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Stukel honored by namesake building

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stukel towers
“It’s a little strange,” having his name on the new residence hall, says retired university president James Stukel.

Photo: Roberta Dupuis-Devlin


For James Stukel, retired University of Illinois president and former UIC chancellor, having the campus’ newest and largest residence hall named for him is “a real honor” that carries a lot of symbolic value.

“It’s a little strange, knowing that upcoming generations of students will see my name on a building,” said Stukel, who last toured Stukel Towers in June when it was still a construction project, and plans to return for a visit “once the students are all settled in.”

Looking east, the towers’ floor-to-ceiling windows offer a view that shows UIC’s place in Chicago — not just physically, but as an illustration of the Great Cities Commitment first launched by Stukel in 1993.

In the other three directions, the view offers the South Campus streetscape Stukel helped create as chancellor and university president.

Stukel recalled that when he moved to Chicago in 1985 to become vice chancellor for research, what is now South Campus was like “a bombed-out area.”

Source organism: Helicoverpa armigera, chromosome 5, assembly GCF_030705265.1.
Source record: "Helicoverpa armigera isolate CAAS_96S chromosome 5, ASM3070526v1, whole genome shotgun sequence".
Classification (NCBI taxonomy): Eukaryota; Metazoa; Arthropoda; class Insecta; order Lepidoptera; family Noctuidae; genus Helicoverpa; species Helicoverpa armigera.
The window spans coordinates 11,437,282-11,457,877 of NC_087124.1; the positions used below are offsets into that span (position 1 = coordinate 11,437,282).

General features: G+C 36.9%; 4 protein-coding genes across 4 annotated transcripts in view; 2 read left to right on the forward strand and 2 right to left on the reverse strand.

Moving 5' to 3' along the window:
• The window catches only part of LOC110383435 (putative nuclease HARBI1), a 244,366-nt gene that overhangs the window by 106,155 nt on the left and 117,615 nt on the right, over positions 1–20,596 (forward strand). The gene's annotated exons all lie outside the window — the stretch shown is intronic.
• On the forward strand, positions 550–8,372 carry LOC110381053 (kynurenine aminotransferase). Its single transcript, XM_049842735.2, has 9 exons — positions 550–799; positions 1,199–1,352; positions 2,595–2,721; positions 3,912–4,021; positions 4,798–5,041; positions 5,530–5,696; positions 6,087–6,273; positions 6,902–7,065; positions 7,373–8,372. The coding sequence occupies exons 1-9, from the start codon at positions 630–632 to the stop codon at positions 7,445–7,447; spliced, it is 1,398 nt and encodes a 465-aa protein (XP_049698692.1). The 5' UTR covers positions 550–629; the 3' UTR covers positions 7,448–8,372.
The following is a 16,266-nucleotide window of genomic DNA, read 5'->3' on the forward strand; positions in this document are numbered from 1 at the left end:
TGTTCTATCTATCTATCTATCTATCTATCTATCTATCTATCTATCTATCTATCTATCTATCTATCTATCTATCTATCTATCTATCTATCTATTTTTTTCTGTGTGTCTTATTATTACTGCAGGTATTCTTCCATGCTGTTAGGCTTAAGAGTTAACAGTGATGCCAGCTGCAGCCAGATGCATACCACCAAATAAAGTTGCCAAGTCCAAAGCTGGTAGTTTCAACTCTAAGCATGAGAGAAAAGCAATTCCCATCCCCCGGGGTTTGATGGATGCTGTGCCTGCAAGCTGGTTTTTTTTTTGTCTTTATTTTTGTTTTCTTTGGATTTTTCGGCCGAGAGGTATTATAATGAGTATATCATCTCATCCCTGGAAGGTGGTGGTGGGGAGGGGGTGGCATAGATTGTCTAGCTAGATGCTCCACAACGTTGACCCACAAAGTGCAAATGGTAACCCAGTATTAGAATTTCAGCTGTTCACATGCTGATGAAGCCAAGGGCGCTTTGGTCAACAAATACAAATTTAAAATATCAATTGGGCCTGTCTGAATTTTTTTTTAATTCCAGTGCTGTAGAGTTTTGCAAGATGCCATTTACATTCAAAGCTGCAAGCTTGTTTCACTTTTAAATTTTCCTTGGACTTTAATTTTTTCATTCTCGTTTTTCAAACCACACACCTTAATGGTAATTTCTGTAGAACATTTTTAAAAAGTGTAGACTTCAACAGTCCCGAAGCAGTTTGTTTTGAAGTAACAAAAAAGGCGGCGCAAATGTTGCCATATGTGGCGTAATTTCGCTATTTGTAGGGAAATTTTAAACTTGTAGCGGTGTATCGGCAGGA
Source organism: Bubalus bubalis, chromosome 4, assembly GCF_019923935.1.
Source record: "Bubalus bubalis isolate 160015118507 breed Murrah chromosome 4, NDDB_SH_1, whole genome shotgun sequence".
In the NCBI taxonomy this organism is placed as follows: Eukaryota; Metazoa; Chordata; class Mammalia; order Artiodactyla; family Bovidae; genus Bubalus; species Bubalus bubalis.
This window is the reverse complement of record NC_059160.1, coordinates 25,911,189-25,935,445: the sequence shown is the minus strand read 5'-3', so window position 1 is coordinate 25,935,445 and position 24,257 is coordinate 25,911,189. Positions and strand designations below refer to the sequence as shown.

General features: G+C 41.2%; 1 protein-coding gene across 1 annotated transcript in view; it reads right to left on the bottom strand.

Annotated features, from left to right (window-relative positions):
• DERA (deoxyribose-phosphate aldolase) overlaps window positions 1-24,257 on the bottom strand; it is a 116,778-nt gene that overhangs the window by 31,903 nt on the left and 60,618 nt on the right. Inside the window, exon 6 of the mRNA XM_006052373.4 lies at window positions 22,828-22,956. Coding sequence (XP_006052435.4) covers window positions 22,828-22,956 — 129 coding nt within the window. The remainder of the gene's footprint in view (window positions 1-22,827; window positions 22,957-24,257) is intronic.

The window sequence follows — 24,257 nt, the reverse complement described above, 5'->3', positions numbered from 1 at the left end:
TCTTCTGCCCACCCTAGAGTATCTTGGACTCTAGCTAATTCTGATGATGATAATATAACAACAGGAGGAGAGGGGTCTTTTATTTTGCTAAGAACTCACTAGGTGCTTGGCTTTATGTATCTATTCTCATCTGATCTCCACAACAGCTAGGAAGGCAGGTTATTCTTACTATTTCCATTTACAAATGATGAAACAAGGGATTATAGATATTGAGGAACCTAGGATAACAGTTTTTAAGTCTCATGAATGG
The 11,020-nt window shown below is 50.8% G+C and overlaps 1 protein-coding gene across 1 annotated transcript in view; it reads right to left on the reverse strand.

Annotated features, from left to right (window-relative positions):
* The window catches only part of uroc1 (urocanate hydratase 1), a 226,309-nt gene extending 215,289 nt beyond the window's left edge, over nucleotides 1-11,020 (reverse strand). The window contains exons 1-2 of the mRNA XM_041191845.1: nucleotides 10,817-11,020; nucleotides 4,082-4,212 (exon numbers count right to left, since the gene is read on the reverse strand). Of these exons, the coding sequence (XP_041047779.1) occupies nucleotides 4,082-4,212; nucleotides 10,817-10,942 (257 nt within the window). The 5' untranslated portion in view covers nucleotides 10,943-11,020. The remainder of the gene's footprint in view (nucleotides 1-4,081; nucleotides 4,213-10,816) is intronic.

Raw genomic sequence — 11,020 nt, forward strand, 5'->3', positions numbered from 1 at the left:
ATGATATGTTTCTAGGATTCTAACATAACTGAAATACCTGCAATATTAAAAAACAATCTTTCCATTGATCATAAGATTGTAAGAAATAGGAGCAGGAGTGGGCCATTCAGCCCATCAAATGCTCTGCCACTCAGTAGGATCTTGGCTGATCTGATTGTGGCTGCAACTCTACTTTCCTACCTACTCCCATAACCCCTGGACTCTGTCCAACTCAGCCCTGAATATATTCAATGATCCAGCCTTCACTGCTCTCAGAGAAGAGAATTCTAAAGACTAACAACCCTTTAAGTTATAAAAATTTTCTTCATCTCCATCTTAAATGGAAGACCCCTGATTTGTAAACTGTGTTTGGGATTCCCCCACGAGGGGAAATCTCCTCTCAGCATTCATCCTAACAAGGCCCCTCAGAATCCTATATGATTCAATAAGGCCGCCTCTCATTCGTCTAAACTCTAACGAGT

“Now it’s just magnificent,” he said. “The townhouses, the businesses, the residence halls — it changes the whole character of the campus.”

Stukel said it’s especially meaningful to him that the building bearing his name is just across the street from residence halls named for Marie Robinson and Thomas Beckham, UIC administrators who dedicated their careers to improving the lives of students.

Stukel knew and worked with Beckham, UIC’s first vice chancellor for student affairs, who died in 1996, and Robinson, his successor, who died in 1994.

“It’s an honor to be honored with them,” Stukel said.

When he was an undergraduate at Purdue University in the late ’50s, Stukel lived in a fraternity house that lacked many of the amenities — wireless Internet access, baby grand pianos and big-screen TVs — students probably take for granted in his namesake building.

But the benefits to students of living and learning together are timeless, he said.

Since his retirement in January 2005, Stukel, who lives by the Chicago lakefront, spends his time sailing, visiting his vacation home in Michigan and doing “the usual things retired people do — travel and grandchildren,” he said.

“I highly recommend it,” he added.

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Number of students living on campus continues to rise 08/29/07

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